Enterprise Integration Patterns
Designing, Building, and Deploying Messaging Solutions
While I was working on P of EAA, I was lucky to get some in-depth review from Kyle Brown and Rachel Reinitz at some informal workshops at Kyle's office in Raleigh-Durham. During these sessions, we realized that a big gap in my work was asynchronous messaging systems.
There are many gaps in my book, and I never intended it to be a complete collection of patterns for enterprise development. But the gap on asynchronous messaging is particularly important because we believe that asynchronous messaging will play an increasingly important role in enterprise software development, particularly in integration. Integration is important because applications cannot live isolated from each other. We need techniques that allow us to take applications that were never designed to interoperate and break down the stovepipes so we can gain a greater benefit than the individual applications can offer us.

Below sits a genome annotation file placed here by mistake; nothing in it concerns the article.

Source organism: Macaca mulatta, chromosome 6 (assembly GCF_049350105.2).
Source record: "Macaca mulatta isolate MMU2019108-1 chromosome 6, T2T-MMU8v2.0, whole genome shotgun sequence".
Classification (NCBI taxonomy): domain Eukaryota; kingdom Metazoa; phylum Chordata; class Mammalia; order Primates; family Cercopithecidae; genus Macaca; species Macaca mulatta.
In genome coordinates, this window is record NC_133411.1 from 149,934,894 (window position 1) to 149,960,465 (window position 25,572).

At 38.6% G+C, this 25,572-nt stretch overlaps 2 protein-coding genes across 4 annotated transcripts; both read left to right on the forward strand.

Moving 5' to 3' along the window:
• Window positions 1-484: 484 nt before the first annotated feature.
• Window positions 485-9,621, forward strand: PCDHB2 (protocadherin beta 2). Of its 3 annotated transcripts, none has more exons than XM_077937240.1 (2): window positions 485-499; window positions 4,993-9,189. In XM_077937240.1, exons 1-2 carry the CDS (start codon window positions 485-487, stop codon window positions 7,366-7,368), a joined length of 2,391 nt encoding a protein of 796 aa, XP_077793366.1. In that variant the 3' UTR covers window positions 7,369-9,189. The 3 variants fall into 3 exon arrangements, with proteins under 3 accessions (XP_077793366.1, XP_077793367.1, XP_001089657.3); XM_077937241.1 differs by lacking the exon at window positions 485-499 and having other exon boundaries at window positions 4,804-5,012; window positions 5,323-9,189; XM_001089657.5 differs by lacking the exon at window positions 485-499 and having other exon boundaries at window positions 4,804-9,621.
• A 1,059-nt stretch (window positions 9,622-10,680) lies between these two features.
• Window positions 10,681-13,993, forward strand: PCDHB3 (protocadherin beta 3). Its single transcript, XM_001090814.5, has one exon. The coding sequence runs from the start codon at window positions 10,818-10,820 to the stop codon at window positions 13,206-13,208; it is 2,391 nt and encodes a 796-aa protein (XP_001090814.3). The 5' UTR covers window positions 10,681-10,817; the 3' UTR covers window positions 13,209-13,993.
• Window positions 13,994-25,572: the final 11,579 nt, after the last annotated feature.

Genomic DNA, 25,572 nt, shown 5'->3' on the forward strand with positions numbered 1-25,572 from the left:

Various technologies have been around that promise to solve the integration puzzle. We all concluded that messaging is the technology that carries the greatest promise. The challenge we faced was to convey how to do messaging effectively. The biggest challenge in this is that messages are by their nature asynchronous, and there are significant differences in the design approaches that you use in an asynchronous world.
I didn't have space, energy, or frankly the knowledge to cover this topic properly in P of EAA . But we came up with a better solution to this gap: find someone else who could. We hunted down Gregor and Bobby, and they took up the challenge. This book is the result.
I'm delighted with the job that they have done. If you've already worked with messaging systems, this book will systematize much of the knowledge that you and others have already learned the hard way. If you are about to work with messaging systems, this book will provide a foundation that will be invaluable no matter which messaging technology you have to work with.